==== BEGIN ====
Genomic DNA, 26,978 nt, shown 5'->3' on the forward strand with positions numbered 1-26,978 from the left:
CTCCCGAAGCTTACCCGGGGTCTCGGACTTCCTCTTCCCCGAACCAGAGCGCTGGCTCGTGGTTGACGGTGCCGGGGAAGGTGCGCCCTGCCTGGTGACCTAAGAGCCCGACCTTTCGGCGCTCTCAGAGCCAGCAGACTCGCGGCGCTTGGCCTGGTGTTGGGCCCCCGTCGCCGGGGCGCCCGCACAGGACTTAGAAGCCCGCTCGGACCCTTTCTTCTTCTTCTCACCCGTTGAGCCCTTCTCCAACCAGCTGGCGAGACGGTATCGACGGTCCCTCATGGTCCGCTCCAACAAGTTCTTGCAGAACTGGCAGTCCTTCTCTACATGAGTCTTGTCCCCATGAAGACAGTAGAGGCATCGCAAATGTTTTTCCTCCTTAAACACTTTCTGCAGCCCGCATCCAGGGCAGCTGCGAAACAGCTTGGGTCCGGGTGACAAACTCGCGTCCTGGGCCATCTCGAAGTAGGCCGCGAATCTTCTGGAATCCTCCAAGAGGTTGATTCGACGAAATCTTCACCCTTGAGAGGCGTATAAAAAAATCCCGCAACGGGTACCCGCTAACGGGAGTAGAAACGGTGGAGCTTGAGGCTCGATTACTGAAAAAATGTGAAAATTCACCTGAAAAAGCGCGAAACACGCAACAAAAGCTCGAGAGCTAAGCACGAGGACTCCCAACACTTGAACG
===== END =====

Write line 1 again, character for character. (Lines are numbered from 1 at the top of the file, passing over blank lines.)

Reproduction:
Genomic DNA, 26,978 nt, shown 5'->3' on the forward strand with positions numbered 1-26,978 from the left: